UNITY GOVERNMENT WITH TERRORISTS – DEMOCRACY AT WORK

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Libya parties urged to accept UN-proposed unity govt.


Mon Oct 19, 2015 2:28PM

A Libyan boy holds a national flag during a protest against the national unity government proposed by UN envoy Bernardino Leon on October 9, 2015 in Tripoli. (AFP photo)

A Libyan boy holds a national flag during a protest against the national unity government proposed by UN envoy Bernardino Leon on October 9, 2015 in Tripoli. (AFP photo)

A number of Western and Arab states have released a statement calling on rival factions in Libya to accept the UN-brokered agreement on the formation of a national unity government.

The foreign ministers of the United States, Britain, France, Germany, Spain, Italy, Turkey, Algeria, Qatar, Morocco, the UAE, Tunisia and the EU foreign policy chief issued the statement on Monday.

The statement urged “all parties in the Libyan political dialogue to immediately adopt the political agreement negotiated by the Special Representative to the United Nations, Mr (Bernardino) Leon.”

On October 8, Leon proposed the formation of a power-sharing government with a list of candidates for the new government. He nominated Fayez Sarraj a member of the Tripoli-based parliament, as the Libyan prime minister.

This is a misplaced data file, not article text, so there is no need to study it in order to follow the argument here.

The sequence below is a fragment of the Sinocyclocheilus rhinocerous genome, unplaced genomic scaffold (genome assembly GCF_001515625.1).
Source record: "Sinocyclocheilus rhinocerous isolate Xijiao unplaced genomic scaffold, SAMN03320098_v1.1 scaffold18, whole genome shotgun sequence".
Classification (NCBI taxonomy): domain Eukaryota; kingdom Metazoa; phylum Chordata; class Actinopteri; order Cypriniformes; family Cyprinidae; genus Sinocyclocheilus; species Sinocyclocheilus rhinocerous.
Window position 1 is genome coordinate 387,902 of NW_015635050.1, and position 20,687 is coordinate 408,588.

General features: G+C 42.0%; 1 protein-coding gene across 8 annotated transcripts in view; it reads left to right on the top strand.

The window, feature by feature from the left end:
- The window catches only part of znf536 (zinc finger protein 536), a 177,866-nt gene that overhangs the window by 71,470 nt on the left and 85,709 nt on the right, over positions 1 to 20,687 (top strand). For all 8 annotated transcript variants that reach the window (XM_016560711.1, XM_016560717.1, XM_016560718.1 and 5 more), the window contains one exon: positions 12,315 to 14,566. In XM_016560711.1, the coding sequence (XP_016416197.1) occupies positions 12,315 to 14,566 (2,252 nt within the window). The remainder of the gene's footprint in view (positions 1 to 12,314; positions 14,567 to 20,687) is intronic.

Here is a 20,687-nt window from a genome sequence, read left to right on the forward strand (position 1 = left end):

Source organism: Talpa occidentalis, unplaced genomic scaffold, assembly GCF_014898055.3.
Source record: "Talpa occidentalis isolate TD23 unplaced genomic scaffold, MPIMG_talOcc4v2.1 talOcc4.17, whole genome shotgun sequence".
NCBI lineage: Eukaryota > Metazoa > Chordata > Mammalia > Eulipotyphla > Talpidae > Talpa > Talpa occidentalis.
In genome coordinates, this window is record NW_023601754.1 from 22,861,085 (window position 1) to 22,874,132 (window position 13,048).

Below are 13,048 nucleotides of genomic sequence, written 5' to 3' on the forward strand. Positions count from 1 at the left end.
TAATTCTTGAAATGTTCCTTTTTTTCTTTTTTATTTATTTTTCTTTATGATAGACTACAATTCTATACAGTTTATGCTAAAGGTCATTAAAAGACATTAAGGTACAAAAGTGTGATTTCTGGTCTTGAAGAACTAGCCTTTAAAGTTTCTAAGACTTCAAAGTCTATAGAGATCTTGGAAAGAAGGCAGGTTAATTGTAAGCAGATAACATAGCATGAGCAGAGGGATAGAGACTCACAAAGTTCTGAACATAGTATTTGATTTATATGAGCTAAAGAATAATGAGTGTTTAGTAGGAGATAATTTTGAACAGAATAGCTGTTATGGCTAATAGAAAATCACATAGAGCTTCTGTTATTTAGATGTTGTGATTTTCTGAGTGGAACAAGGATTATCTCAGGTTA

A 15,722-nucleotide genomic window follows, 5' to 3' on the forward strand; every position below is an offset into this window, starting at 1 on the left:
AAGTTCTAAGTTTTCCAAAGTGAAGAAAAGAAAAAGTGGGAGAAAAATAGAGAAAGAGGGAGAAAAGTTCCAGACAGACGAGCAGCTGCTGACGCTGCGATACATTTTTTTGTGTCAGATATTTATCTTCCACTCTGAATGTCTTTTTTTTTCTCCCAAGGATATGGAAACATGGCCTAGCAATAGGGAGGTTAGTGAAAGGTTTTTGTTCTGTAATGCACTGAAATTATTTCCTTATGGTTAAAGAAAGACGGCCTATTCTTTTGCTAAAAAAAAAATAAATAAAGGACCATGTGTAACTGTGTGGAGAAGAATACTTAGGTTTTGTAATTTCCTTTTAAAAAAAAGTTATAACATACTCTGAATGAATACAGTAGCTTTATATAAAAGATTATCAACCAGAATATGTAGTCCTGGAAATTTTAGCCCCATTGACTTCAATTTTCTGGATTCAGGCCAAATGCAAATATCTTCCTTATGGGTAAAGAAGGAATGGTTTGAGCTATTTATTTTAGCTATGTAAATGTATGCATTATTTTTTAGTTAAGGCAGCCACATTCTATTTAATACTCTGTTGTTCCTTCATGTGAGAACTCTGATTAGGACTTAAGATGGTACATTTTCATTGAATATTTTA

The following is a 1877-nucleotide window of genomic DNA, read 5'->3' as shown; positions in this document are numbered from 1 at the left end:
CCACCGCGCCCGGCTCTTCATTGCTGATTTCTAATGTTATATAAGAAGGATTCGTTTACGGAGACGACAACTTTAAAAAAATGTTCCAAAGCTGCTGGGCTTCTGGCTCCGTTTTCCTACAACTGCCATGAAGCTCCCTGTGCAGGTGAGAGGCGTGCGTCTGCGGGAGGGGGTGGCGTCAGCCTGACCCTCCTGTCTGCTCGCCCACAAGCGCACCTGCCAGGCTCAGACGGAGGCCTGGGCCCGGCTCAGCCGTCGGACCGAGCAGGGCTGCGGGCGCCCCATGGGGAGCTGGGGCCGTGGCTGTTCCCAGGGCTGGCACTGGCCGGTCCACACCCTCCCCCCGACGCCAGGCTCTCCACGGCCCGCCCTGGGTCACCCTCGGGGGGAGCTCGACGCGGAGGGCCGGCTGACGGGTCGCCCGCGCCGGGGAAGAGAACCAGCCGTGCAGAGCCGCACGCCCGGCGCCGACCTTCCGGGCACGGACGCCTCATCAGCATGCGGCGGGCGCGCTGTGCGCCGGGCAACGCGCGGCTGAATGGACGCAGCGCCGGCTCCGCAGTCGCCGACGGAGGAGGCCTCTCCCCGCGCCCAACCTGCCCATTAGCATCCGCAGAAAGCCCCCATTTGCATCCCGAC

United Nations envoy for Libya, Bernardino Leon (AFP photo)

 

Three deputies for the prime minister, representing the country’s east, west and south, and two ministers to complete a presidential council are also among the posts in the proposed government.

Since August 2014, when militias seized the capital, Tripoli, Libya has had two parliaments and two governments with one, the General National Congress (GNC), run by the rebels in the capital and the other, which is internationally-recognized, based in the northeastern city of Tobruk.

The proposal for national unity government was dismissed by the rival factions on October 12. Mahmud Abdel Aziz, a lawmaker from the GNC, said that the proposed government “is rejected” as “it will deepen difference between the Libyan people.”

The internationally recognized parliament also balked at the proposal with Ali Tekbali, a lawmaker at the Tobruk-based parliament, dismissing the plan and saying the proposed-government is one of “divisions, not unity.”

Talks have been held between the two sides for months, with Leon trying to produce an agreement that will lead to the formation of a government and an end to the militancy in the country.

Libya has been grappling with violence and political uncertainty since 2011.